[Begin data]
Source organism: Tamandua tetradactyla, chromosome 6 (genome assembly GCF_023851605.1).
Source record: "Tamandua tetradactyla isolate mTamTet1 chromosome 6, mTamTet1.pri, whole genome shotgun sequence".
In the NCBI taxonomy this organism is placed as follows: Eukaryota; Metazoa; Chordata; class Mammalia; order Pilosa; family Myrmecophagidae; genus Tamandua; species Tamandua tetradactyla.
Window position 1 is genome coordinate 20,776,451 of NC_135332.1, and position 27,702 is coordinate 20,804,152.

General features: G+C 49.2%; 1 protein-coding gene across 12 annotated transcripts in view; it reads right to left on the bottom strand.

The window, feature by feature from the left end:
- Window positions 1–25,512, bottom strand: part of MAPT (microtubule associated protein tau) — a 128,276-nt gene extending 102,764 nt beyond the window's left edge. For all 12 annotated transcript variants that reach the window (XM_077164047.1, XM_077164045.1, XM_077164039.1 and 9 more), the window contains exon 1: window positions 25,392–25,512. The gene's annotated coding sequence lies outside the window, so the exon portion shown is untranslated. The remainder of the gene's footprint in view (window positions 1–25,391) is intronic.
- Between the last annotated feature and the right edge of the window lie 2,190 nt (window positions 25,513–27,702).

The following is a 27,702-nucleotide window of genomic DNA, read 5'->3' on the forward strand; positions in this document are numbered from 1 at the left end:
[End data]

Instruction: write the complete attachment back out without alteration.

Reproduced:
Source organism: Tamandua tetradactyla, chromosome 6 (genome assembly GCF_023851605.1).
Source record: "Tamandua tetradactyla isolate mTamTet1 chromosome 6, mTamTet1.pri, whole genome shotgun sequence".
In the NCBI taxonomy this organism is placed as follows: Eukaryota; Metazoa; Chordata; class Mammalia; order Pilosa; family Myrmecophagidae; genus Tamandua; species Tamandua tetradactyla.
Window position 1 is genome coordinate 20,776,451 of NC_135332.1, and position 27,702 is coordinate 20,804,152.

General features: G+C 49.2%; 1 protein-coding gene across 12 annotated transcripts in view; it reads right to left on the bottom strand.

The window, feature by feature from the left end:
- Window positions 1–25,512, bottom strand: part of MAPT (microtubule associated protein tau) — a 128,276-nt gene extending 102,764 nt beyond the window's left edge. For all 12 annotated transcript variants that reach the window (XM_077164047.1, XM_077164045.1, XM_077164039.1 and 9 more), the window contains exon 1: window positions 25,392–25,512. The gene's annotated coding sequence lies outside the window, so the exon portion shown is untranslated. The remainder of the gene's footprint in view (window positions 1–25,391) is intronic.
- Between the last annotated feature and the right edge of the window lie 2,190 nt (window positions 25,513–27,702).

The following is a 27,702-nucleotide window of genomic DNA, read 5'->3' on the forward strand; positions in this document are numbered from 1 at the left end: